Wheat

Price action: Wheat futures closed mostly 13 to 17 cents higher in Chicago, mostly 10 to 14 cents higher in Kansas City and mostly 8 to 18 cents higher in Minneapolis. Wheat futures posted corrective gains for the week and ended near weekly highs.

5-day outlook: After a couple days of freezing conditions in the Plains this week, attention on weather and crop conditions is heightened. Monday's crop condition figures should reflect some of the damage to the HRW crop, but it will take a couple weeks for a full damage assessment. Unfortunately, another freeze event is in the forecast for next week.

30-day outlook: The HRW crop has bounced back strong from spring freezes in the past. The level of recovery will depend on post-freeze conditions. Cool and wet weather is ideal as that would promote new tiller growth. Hot and dry would be a worst-case scenario. The mid-range forecast favors a cool and mostly dry forecast.

90-day outlook: China has recently booked around 1 MMT of U.S. SRW wheat and more purchases are likely as the country looks to rebuild tightening state-owned reserves. Chinese purchases of U.S. spring wheat are also possible as China has recently complained about the quality (gluten content) of Canadian spring wheat. Chinese purchases could give the wheat market a needed demand boost.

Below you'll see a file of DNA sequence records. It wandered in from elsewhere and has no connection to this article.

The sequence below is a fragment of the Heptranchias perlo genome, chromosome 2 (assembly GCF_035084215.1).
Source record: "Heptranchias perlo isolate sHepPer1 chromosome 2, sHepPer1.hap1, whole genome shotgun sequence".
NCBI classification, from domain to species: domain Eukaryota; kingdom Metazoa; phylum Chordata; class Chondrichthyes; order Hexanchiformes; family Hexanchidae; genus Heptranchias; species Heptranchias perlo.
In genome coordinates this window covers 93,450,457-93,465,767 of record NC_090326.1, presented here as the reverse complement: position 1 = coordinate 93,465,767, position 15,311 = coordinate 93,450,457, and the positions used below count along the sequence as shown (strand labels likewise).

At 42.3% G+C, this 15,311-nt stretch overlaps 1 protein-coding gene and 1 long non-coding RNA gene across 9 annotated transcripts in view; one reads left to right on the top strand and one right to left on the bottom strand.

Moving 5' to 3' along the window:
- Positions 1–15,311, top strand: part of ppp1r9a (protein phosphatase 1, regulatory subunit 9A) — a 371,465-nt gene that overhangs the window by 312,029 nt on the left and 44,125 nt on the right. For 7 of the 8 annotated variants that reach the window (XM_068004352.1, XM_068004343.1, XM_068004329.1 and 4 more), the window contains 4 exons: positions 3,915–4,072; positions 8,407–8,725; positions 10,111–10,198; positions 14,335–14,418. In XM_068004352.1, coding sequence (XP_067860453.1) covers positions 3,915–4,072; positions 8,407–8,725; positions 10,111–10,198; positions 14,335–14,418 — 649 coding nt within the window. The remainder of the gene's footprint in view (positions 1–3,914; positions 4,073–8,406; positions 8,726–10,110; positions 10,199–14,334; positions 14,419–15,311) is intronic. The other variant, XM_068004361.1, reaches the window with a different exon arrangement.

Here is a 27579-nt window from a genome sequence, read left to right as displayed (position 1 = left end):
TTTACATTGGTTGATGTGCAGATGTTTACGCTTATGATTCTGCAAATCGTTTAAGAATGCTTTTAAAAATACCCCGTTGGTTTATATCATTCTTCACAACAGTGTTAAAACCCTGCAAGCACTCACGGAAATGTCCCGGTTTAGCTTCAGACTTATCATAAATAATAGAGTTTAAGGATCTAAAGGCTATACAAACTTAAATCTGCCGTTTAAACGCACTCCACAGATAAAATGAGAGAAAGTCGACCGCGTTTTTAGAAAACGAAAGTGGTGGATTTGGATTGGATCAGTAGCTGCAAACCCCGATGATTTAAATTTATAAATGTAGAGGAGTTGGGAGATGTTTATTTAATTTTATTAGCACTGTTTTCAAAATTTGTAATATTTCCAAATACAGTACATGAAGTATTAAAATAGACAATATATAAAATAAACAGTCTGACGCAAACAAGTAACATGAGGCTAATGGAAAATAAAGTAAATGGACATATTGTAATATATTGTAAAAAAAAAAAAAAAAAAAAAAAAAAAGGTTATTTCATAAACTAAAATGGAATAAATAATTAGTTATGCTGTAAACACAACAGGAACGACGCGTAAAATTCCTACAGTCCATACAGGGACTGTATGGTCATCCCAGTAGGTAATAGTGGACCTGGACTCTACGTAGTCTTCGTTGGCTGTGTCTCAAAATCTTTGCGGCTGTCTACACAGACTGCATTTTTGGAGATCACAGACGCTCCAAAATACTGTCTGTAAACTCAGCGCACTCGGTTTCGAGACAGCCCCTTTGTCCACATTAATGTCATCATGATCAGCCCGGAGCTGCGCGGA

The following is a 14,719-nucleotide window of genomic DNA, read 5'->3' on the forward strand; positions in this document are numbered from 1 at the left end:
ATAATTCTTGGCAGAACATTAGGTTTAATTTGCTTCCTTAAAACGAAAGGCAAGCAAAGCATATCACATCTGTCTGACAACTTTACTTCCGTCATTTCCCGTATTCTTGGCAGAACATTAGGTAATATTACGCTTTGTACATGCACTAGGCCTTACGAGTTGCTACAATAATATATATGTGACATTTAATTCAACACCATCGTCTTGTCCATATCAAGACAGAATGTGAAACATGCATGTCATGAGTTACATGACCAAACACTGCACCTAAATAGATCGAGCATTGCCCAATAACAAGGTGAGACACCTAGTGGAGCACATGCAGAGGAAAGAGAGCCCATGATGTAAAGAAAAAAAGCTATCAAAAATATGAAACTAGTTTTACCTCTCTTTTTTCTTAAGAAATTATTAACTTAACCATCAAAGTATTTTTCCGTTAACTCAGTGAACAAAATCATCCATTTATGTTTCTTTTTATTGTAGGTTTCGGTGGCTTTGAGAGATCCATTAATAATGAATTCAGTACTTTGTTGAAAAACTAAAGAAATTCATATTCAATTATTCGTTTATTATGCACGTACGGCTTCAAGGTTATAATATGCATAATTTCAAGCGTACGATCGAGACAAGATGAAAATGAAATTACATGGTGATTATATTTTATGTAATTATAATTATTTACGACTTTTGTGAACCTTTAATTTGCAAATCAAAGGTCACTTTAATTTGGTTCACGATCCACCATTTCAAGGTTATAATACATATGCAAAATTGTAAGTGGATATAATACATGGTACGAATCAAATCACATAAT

Hedgers: 75% sold on 2012-crop in the cash market. No 2013-crop sales advised yet.

Cash-only marketers: 75% of 2012-crop is sold. No 2013-crop sales advised yet.

 

 

Cotton

Price action: After being under pressure much of the day, cotton futures staged a strong late price recovery to end 44 to 135 points higher. Still, cotton futures ended lower for the week.

5-day outlook: Technically, cotton futures look heavy, especially old-crop contracts. Therefore, bulls must step up and defend today's lows next week or there's risk of additional selling pressure. Fundamentally, the question is whether there's enough positive demand news to keep futures from sliding further.

30-day outlook: Traders will continue to watch Chinese demand very closely. While China is trying to sell state-owned reserves to domestic mills, demand thus far has been limited. Instead, they continue to buy better-quality U.S. cotton. If Chinese demand falters, cotton futures will face fundamental pressure.

90-day outlook: Cotton plantings are running ahead of the five-year avearge at this early stage. If December cotton futures are able to avoid a sharp price drop this spring, cotton may not give up as many acres as producers indicated in the Prospective Plantings Report.

Hedgers: 100% sold on old-crop in the cash market. 25% of expected 2013-crop production is sold via cash forward contract for harvest delivery.

Cash-only marketers: 85% sold on old-crop. 25% of expected 2013-crop production is sold via cash forward contract for harvest delivery.